Tom Webb, director of disability services at Wright State University, was selected to participate in a national training program designed to improve access to medical education for people with disabilities.
Webb is participating in the Disability Resource Professional (DRP) Academy, a new year-long professional development experience for disability resource professionals to enhance their knowledge of medical education.
Webb will receive training to help others in the field of disability inclusion and accommodation expand their involvement in the health sciences.
“I think the DRP Academy is a wonderful opportunity to build upon Wright State’s commitment to being one of the most accessible and inclusive universities in the country for students with disabilities,” Webb said.
The Disability Resource Professional Academy is organized by the Docs with Disabilities Initiative, which was founded earlier this year with the goal of increasing the number of health care providers with disabilities, addressing access gaps in health care education and practice for people with disabilities, and expanding education and awareness about disability inclusion.
The program is funded by a grant from the Ford Foundation and support from the David Geffen School of Medicine at UCLA and the Coalition for Disability Access in Health Science Programs.
The academy will provide participants with training in critical health science disability resource areas such as the law, clinical accommodations, national medical school examination accommodations and assistive technology.
Webb is one of several participants representing a four-year public university with a medical school. Other universities participating in the academy include the Mayo Clinic, University of California Irvine, Kaiser Permanente and Yale.
The program begins this fall with a series of online discussions about disability accommodations in medical education. Then during the spring semester, Webb will participate in a weeklong program at UCLA’s medical campus.
Initially, Webb plans to focus on learning more about the health sciences and developing potential ways he can work with the Wright State University Boonshoft School of Medicine to help improve its culture and practices to include students with disabilities in the medical school.
Strategies to improve access to medical education could include improving physical accessibility to facilities, removing barriers to marketing materials and student handbooks and encouraging students to disclose their disability status to receive accommodations.
“I hope we will have an opportunity to look at how best to develop inclusive technical standards while still ensuring that the integrity of their accreditation and licensure requirements are upheld,” he said.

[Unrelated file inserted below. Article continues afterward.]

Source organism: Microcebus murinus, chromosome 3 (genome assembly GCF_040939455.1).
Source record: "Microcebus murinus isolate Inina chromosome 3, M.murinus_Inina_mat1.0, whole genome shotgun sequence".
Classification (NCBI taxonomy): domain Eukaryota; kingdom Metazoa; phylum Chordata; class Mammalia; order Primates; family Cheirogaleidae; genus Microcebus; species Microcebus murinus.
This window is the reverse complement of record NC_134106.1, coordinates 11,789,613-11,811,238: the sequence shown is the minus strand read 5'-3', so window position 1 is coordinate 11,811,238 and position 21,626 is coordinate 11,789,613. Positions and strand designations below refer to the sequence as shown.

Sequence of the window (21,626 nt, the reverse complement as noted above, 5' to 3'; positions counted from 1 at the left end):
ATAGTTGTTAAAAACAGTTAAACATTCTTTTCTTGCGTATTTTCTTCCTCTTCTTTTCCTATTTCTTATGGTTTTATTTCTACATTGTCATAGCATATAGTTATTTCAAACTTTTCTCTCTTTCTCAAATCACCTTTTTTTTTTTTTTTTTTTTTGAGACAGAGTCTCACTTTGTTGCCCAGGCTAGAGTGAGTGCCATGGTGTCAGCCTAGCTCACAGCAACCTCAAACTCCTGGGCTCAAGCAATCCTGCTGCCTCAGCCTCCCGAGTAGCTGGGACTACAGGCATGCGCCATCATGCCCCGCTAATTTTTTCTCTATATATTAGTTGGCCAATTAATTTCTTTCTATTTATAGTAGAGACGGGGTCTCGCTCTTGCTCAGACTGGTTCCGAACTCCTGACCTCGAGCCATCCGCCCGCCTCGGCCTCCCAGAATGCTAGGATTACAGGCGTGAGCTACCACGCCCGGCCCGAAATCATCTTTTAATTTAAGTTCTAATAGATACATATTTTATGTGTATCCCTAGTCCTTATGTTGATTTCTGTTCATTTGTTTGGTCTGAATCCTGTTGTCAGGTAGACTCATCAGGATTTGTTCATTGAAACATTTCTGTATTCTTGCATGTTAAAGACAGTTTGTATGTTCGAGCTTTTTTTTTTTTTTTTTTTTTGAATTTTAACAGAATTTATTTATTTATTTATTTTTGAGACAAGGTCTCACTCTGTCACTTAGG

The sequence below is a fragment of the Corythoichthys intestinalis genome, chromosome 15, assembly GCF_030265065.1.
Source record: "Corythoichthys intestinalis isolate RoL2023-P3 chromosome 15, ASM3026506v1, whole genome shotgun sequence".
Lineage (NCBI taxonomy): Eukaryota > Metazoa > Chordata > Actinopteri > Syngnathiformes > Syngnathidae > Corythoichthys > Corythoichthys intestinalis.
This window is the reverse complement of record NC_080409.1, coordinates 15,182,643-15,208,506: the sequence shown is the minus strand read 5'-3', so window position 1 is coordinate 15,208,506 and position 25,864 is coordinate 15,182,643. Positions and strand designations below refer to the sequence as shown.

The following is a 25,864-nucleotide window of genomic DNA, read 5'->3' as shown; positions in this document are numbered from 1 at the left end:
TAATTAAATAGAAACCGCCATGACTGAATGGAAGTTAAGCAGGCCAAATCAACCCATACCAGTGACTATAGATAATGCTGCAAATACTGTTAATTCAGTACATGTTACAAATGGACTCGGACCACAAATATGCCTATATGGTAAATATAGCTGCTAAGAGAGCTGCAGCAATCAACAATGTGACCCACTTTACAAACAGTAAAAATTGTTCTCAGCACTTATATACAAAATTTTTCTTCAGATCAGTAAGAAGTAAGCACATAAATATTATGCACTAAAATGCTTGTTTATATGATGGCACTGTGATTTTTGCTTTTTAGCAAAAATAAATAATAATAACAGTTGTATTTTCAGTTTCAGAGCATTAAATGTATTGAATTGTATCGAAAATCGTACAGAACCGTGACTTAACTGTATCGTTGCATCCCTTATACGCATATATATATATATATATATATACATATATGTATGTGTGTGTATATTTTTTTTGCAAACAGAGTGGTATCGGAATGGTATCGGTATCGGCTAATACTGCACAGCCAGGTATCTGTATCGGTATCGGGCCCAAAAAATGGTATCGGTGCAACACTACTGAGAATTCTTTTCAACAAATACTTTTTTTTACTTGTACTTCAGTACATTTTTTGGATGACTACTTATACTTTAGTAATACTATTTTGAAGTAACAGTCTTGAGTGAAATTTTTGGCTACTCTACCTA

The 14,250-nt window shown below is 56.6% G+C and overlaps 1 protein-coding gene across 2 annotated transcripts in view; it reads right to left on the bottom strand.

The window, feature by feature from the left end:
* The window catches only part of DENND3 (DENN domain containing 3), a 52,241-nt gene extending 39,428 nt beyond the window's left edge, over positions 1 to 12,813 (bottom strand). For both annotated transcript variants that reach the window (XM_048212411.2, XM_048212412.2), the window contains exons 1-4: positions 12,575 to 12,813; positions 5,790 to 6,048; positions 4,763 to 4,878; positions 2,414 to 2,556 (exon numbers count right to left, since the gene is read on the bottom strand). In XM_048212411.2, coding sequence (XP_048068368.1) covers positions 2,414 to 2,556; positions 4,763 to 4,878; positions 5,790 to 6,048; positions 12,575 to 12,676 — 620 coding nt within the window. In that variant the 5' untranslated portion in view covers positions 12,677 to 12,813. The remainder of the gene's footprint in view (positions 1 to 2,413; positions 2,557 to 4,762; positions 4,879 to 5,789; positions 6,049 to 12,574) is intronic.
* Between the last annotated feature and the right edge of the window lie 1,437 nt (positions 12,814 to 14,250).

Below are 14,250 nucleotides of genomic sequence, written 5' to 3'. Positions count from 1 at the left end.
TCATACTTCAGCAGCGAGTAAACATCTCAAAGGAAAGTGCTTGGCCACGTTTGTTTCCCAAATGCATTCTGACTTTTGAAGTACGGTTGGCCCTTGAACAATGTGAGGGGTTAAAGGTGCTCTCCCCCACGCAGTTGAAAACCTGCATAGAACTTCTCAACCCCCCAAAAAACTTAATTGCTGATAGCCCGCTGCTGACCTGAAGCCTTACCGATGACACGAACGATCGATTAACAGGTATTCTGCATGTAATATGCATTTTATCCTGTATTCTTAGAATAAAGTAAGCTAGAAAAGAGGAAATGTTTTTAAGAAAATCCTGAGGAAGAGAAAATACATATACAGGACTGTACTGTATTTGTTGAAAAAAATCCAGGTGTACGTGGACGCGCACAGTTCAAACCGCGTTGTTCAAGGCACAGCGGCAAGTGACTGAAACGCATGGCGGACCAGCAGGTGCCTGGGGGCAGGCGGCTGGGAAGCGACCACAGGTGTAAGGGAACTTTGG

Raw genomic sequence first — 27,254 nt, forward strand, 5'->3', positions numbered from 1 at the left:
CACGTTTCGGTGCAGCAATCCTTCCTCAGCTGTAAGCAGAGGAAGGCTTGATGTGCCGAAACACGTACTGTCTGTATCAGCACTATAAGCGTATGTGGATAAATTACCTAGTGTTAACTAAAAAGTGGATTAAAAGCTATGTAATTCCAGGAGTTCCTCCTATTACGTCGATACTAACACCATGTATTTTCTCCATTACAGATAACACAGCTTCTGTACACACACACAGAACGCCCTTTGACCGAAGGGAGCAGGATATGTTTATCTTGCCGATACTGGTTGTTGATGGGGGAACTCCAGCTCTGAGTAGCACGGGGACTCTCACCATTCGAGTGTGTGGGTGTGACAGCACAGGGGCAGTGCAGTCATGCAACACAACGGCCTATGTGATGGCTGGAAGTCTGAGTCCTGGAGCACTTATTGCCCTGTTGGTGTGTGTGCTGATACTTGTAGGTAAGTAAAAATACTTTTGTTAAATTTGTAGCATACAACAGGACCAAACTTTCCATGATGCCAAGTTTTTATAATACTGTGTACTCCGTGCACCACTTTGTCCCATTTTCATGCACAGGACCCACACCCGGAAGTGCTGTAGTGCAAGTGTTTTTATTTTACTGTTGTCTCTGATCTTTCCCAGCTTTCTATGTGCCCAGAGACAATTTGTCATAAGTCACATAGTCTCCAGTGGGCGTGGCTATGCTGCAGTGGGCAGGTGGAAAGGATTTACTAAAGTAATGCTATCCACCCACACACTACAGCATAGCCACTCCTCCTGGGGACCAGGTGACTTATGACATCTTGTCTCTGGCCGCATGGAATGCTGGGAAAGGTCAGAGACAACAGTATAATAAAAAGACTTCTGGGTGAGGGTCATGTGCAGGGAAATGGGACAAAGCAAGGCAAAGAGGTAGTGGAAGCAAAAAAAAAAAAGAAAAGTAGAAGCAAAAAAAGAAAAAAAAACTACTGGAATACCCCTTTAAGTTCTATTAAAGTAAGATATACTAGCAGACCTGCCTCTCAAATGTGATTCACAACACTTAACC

The Boonshoft School of Medicine is thrilled Webb was selected to participate in the academy, said Dean Valerie Weber, M.D.
“Wright State is widely known for our inclusive environment for students with disabilities. In medicine, as we strive to provide a diverse workforce to better care for patients with disabilities, programs such as this can help us to better meet these goals,” she said.
Wright State is well-positioned to become a role model for how best to provide opportunities for students with disabilities in the medical and health sciences, Webb said.
“I hope participating in the DRP Academy will provide me with the tools and professional mentors to help Wright State further enhance our welcoming environment for students with disabilities entering medical education,” he said.
Webb said that historically fewer people with disabilities enroll in and complete medical education when compared to other professional and graduate programs nationally. Creating and promoting opportunities for students with disabilities to enter medical school is gaining more attention, he said.
“The disability community often struggles to find medical professionals that experience the same specific health conditions that they seek assistance with managing,” he said. “Producing more doctors with disabilities will be important as we look at how health services more effectively support and treat the 50 million individuals with disabilities living in the United States.”
Webb joined Wright State as the director of the Office of Disability Services in 2014.
Wright State’s Office of Disability Services offers services, programs and activities that allow students with disabilities to participate in all facets of university life, according to their unique abilities and interests. More than 800 students with ADD/ADHD, learning, medical, physical and/or psychological disabilities participate in the office’s programs.
Webb serves on the Ohio Statewide Independent Living Council, which promotes the full access and independence of people with disabilities, and on the board of the local Access Center for Independent Living, which provides services in Montgomery, Greene, Clark and Preble counties.